The documentary Fertile Ground originally aired on Mississippi Public Broadcasting in June 2020 and focuses on issues of food insecurity in Jackson, which is both the state’s capitol and its largest city. While the problems constitute the early portion of the 26-minute film, a solution is there, too: turning to localized food systems rather than continuing to rely on national, corporate, efficiency-based food options.
Fertile Ground begins by explaining the effects that “food deserts” have on low-income people, especially African-Americans who disproportionately experience these problems. Fast food restaurants and small stores that sell mostly cheap, processed food appear more prevalently in low-income, African American neighborhoods than do larger grocery stores that offer healthier options, which causes many residents to either buy what is readily available or take more long, inconvenient trips to stores in other areas of town. However, in Mississippi, there are local urban farmers, nonprofit leaders, and chefs who are trying to change that scenario by rethinking land use, educating people on how the system works, and offering options for buying better quality, healthier foods.
There are several commonly held beliefs and myths at play here: that everyone simply chooses what foods to eat, that unhealthy choices are a personal problem affecting only individuals, and that food options are widely visible and prevalent so everyone must have access to them. Fertile Ground shows us that none of those oversimplified assumptions are correct. People can only choose and buy the foods that are available to them, and factors like price and transportation affect what is available to whom. Consequently, unhealthy foods are not always consumed by choice, but often out of necessity, because time constraints and expense affect those choices. Finally, food may be everywhere we look, but it isn’t available to everyone— because lower-income people look around their neighborhoods and don’t have the options that affluent neighborhoods have. So, the narrative that people choose what they eat is not as simple as that.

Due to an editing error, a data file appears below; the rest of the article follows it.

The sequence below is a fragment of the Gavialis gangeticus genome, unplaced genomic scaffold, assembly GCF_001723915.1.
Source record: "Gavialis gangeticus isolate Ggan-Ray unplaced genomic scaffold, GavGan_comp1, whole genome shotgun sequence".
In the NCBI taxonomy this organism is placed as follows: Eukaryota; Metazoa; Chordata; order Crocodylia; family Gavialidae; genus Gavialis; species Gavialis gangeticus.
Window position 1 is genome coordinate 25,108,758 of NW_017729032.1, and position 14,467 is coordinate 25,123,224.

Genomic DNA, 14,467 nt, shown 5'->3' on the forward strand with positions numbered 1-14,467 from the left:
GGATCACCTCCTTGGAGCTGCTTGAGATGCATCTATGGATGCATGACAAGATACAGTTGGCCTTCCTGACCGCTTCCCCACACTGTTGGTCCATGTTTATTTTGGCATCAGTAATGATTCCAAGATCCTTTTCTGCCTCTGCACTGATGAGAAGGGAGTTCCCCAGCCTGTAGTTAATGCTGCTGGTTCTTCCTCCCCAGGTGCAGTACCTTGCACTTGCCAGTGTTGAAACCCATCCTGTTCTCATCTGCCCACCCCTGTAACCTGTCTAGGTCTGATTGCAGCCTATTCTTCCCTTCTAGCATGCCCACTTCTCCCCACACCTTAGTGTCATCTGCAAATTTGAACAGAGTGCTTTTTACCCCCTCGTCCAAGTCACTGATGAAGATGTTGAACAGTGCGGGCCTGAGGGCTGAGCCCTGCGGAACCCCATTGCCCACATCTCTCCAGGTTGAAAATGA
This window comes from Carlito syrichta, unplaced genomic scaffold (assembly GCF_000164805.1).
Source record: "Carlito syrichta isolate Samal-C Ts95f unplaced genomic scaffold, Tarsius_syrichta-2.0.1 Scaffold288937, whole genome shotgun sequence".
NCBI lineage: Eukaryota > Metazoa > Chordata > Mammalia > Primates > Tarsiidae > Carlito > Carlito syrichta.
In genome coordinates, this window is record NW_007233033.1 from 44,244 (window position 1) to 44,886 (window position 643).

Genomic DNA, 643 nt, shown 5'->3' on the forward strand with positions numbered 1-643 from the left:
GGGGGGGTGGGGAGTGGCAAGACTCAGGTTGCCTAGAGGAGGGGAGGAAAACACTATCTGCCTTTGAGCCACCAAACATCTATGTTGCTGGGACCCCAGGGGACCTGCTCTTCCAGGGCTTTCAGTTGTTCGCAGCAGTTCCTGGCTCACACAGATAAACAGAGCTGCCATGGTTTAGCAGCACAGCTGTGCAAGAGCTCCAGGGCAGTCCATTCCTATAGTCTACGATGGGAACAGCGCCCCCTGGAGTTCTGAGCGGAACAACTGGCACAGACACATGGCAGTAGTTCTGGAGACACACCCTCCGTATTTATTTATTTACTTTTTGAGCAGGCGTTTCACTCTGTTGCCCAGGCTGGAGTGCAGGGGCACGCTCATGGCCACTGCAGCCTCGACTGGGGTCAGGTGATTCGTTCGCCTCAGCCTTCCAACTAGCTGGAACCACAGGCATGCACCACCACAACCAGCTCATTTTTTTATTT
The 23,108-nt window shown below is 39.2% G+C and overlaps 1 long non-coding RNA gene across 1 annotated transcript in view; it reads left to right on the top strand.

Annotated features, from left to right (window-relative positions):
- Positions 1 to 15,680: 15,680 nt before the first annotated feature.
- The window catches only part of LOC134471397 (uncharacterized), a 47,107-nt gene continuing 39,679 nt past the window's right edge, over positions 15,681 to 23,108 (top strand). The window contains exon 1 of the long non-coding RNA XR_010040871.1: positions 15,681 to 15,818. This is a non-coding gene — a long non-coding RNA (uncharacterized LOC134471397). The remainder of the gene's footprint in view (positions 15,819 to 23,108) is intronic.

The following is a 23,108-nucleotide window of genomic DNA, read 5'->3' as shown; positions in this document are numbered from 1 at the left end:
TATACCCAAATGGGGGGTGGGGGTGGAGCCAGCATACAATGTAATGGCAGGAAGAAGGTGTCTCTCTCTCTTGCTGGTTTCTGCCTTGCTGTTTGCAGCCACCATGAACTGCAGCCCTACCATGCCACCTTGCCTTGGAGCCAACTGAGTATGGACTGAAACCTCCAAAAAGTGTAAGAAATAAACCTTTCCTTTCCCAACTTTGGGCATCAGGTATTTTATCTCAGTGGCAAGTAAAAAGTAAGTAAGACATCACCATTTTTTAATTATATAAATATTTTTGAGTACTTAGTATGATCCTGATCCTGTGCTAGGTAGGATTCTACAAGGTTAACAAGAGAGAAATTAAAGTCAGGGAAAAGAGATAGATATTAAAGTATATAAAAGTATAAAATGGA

Watching this short documentary, I was glad to see that the discussion included the school system and its lunch program. One person addressed the fact, which most people don’t know or understand, that schools and lunchrooms operate as separate entities while in the same space at the same time. Furthermore, for some children, the free meals they eat at school are the only meals that they eat, and beyond that, malnutrition affects the ability to learn. If anyone in our country needs a steady diet of plentiful and wholesome food, it is the children who utilize our schools’ free and reduced lunch programs. Beliefs and narratives aside, any decent person should oppose childhood hunger and should support any program and any cost that alleviates their hunger and nourishes their bodies and minds.
Fertile Ground shows us, in the short space of less than a half-hour, that there are solutions to the problem of food insecurity in the South. But it will involve dispelling the narrative that food choices are made by unconstrained individuals, and it will involve giving up some beliefs about access. We often think that, in a free country, anyone can go anywhere they want and do anything they want. That’s just not true. What is true was stated near the end of the documentary by chef Enrika Williams in one of the feature interviews: “sharing with everybody else helps us all.”